(a) Working principle of the optical setup for speckle images acquisition. Red beams indicate lights shining the n-CLR, the pink beam indicates the light emitted by the n-CLR surface and captured by the camera. Either the LED or the laser module are used as light source. All optical components are fixed, except the distance between the n-CLR and the lens 3 which can be adjusted to focus the image on the camera. (b) Picture of the optical setup. Its overall height is about 30 cm. Image Credit: Gravier, L. et al., Applied Nano

These n-CLRs are fabricated using widely-recognized, well-respected template synthesis nanotechnology to shape a polymer thin film.

This production process significantly reduces the number of steps required to produce these devices by making use of production methods already popular in the printed circuit board (PCB) industry.

A gold layer of approximately 50 nm is sputtered on one side of a polymer membrane via physical vapor deposition (PVD). Shadow masks can also be used if necessary. Next, the pores are filled using a template synthesis technique involving an electrochemical deposition (ED) of a conventional nickel electrolyte solution into the pores. Using ED masks allows this process to be completed in a single step, making it ideal for large-scale production.

In terms of reading the nano-scale patterns, a simple technique is used that effectively lights up the n-CLRs using LED or laser beams in order to capture diffraction images that highlight the position and depth of the speckles present.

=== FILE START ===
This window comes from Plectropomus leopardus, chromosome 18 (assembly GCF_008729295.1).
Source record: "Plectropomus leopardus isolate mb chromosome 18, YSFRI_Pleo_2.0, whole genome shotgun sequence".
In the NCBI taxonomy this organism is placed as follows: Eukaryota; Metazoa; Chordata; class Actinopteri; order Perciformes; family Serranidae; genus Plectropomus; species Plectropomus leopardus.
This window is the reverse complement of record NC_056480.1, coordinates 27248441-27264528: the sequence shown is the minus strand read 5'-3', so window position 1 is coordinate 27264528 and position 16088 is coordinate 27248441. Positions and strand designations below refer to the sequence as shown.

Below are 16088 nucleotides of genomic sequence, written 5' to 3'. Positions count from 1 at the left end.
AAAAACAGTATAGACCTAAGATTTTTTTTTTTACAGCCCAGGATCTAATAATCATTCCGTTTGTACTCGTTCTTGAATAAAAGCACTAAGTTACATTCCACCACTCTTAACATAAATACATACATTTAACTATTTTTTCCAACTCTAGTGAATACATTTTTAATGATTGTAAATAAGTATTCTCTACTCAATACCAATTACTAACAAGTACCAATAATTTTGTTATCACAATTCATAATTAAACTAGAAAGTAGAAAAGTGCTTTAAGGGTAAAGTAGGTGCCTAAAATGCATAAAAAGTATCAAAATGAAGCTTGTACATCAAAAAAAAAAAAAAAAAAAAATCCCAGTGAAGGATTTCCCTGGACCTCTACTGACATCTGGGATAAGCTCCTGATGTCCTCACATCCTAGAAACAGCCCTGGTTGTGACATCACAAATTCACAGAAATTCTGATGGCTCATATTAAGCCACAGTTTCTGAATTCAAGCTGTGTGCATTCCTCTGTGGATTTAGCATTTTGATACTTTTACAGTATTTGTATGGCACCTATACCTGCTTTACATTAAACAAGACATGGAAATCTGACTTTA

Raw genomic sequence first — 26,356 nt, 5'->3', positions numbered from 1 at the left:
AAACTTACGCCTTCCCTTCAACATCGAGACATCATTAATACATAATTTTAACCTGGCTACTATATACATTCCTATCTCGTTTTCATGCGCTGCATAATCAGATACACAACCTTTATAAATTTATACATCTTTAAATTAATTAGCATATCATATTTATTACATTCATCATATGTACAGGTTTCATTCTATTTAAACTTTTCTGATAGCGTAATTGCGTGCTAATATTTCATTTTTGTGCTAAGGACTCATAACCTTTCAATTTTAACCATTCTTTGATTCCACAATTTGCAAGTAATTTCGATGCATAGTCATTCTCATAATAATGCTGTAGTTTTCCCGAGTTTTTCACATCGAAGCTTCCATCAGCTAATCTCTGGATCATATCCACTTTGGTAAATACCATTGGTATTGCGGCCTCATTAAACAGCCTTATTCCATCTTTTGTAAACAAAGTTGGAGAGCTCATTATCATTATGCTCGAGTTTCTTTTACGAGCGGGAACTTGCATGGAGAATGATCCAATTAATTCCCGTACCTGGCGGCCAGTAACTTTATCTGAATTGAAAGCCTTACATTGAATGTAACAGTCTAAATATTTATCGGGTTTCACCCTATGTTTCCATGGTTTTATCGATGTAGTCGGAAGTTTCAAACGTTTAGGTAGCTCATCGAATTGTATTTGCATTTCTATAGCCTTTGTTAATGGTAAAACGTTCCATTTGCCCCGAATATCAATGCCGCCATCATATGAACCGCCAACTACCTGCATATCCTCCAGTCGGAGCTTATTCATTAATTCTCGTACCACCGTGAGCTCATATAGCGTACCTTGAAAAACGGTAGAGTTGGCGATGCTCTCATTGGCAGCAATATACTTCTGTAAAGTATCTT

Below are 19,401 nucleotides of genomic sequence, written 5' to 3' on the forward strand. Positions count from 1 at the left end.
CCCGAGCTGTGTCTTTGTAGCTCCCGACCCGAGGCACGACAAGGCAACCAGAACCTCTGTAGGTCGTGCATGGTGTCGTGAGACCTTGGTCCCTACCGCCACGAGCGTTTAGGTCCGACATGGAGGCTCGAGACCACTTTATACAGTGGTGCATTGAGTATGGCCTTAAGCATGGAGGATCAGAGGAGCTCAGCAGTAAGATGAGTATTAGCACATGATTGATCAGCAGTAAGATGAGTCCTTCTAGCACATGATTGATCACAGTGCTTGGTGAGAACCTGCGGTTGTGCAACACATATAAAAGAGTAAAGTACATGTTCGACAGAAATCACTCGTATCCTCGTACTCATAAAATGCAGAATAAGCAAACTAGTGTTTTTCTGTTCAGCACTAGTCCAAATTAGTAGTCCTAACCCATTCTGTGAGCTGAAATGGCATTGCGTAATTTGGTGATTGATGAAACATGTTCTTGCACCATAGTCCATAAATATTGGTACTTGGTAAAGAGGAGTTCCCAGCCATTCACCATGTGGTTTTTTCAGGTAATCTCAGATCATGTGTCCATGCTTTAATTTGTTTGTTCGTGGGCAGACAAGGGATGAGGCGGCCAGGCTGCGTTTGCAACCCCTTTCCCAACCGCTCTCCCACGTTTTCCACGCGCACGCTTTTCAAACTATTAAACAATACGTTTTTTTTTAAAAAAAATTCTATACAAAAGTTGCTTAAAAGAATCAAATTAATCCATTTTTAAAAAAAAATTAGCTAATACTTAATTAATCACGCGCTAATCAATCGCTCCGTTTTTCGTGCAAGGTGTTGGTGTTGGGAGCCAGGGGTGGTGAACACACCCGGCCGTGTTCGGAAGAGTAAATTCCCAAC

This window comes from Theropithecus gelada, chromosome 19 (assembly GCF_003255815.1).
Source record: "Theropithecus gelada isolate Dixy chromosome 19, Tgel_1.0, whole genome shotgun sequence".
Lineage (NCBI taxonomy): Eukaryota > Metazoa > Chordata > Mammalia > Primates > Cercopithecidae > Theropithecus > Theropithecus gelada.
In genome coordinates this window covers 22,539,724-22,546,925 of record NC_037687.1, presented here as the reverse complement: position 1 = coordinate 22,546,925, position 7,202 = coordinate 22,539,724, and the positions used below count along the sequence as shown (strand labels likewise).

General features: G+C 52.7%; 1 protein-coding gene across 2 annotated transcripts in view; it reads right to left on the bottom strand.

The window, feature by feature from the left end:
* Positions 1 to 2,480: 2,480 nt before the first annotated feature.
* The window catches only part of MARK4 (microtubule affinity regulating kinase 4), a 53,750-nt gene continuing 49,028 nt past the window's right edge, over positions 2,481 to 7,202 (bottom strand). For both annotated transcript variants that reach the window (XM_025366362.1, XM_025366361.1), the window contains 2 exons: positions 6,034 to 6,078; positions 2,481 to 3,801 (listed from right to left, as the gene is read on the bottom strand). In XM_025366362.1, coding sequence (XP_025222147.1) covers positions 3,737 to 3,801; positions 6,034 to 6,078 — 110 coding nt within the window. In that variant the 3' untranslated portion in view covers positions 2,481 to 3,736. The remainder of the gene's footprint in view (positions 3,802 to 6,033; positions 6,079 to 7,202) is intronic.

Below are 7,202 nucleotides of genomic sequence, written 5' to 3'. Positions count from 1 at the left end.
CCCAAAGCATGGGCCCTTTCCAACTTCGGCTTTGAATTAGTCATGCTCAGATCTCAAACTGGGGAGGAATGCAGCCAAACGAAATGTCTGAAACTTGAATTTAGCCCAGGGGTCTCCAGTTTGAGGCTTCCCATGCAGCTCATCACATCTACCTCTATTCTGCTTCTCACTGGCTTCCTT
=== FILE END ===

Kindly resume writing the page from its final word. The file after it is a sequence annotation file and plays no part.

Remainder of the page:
There remains a need for further work to refine and develop this process and its related technology, but its potential is already evident. The authors state that they are currently working on formalizing the identification of n-CLR surfaces and employing machine learning approaches to define correlation parameters that will allow existing image processing algorithms to process, identify and verify these n-CLR surfaces.

Representative speckle images of one n-CLR (Membrane A, ??ED = -1.20 V). Light source: LED (a,c) and laser (b,d). Iris diphragm opening: 0.8 mm (a,b) and 3.5 mm (c,d).

Representative speckle images of one n-CLR (Membrane A, VED = −1.20 V). Light source: LED (a,c) and laser (b,d). Iris diphragm opening: 0.8 mm (a,b) and 3.5 mm (c,d). Image Credit: Gravier, L. et al., Applied Nano

The issue of globalized counterfeiting operations continues to place considerable strain on customs and industry while potentially placing consumer safety at risk. A widely applicable, ultra-robust, efficient, and cost-effective means of assuring utmost traceability and authenticity of key consumer goods, OEM products, and vital pharmaceuticals is needed urgently, perhaps now more than ever.

Sources

Gravier, Laurent, Yves Salvadé, Damien Pidoux, Julien Maritz, and Marco Laratta. 2021. "Low-Cost Nanostructured Thin Films as Covert Laser Readable Security Tags for Large-Scale Productions Tracking" Applied Nano 2, no. 4: 319-329. https://www.mdpi.com/2673-3501/2/4/23

International Chamber of Commerce, 2021, Counterfeiting and piracy in 2021 – the global impact, World Trademark Review, https://www.worldtrademarkreview.com/anti-counterfeiting/counterfeiting-and-piracy-in-2021-the-global-impact

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Adrian Thompson

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Adrian Thompson

Adrian Brian Thompson is a freelance writer, educator and creative based in Todmorden, United Kingdom. His diverse academic and industry background ranges from frontline youth and support work to marketing, website development, copyediting, event production and project management across a range of sectors. Adrian holds an MA with Distinction in Music Industry Studies, and he is currently working towards a PhD in Music (incorporating politics and social sciences) at The University of Liverpool.